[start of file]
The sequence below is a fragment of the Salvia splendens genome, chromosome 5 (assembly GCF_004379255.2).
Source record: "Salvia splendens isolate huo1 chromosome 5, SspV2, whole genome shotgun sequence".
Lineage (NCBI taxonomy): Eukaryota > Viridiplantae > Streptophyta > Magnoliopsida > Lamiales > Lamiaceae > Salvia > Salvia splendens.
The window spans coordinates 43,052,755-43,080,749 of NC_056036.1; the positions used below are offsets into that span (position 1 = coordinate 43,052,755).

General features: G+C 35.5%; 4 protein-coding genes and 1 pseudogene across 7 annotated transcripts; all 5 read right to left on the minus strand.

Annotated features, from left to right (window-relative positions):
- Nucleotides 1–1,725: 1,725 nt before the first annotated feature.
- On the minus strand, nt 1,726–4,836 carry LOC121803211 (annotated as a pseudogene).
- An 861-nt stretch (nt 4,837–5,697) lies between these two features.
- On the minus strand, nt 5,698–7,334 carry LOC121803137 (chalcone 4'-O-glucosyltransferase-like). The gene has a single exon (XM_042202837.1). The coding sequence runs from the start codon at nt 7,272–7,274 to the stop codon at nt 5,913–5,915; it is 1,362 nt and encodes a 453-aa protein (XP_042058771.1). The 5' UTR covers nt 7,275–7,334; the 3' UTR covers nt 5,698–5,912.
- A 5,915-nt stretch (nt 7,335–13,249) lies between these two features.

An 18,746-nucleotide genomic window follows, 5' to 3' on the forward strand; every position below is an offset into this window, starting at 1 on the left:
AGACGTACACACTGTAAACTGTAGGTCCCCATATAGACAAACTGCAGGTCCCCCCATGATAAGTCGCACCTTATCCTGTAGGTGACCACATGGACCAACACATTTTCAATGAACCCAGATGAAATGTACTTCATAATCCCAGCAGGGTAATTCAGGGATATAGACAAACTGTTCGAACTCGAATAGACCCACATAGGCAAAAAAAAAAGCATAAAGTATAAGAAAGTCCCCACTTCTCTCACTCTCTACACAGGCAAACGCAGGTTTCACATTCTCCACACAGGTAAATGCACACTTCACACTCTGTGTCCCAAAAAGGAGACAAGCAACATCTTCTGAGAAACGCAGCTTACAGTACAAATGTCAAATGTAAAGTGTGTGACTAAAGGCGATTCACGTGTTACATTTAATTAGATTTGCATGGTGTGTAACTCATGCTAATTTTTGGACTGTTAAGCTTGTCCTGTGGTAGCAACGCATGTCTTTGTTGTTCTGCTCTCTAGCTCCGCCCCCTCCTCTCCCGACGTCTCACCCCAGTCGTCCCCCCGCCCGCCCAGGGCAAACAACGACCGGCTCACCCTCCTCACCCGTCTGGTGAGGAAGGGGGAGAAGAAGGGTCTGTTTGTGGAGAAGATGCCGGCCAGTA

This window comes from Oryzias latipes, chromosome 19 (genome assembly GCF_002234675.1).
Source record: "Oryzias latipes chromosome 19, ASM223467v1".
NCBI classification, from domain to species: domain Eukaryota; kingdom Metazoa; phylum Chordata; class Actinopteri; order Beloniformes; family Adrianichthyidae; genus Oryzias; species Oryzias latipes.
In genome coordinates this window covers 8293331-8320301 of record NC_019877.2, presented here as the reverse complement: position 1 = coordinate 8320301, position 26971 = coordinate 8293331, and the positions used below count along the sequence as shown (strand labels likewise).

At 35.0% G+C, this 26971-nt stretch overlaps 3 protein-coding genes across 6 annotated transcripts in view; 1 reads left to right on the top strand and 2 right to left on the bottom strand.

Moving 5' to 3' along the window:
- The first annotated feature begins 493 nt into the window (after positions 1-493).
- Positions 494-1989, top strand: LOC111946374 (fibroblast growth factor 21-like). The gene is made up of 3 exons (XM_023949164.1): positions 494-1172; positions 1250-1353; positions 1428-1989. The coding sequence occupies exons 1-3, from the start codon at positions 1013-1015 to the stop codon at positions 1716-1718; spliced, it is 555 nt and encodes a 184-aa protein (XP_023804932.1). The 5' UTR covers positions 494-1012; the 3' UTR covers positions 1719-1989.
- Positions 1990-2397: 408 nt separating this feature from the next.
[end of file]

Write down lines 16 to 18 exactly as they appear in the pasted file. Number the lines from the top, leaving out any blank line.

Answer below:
NCBI classification, from domain to species: domain Eukaryota; kingdom Metazoa; phylum Chordata; class Actinopteri; order Beloniformes; family Adrianichthyidae; genus Oryzias; species Oryzias latipes.
In genome coordinates this window covers 8293331-8320301 of record NC_019877.2, presented here as the reverse complement: position 1 = coordinate 8320301, position 26971 = coordinate 8293331, and the positions used below count along the sequence as shown (strand labels likewise).

At 35.0% G+C, this 26971-nt stretch overlaps 3 protein-coding genes across 6 annotated transcripts in view; 1 reads left to right on the top strand and 2 right to left on the bottom strand.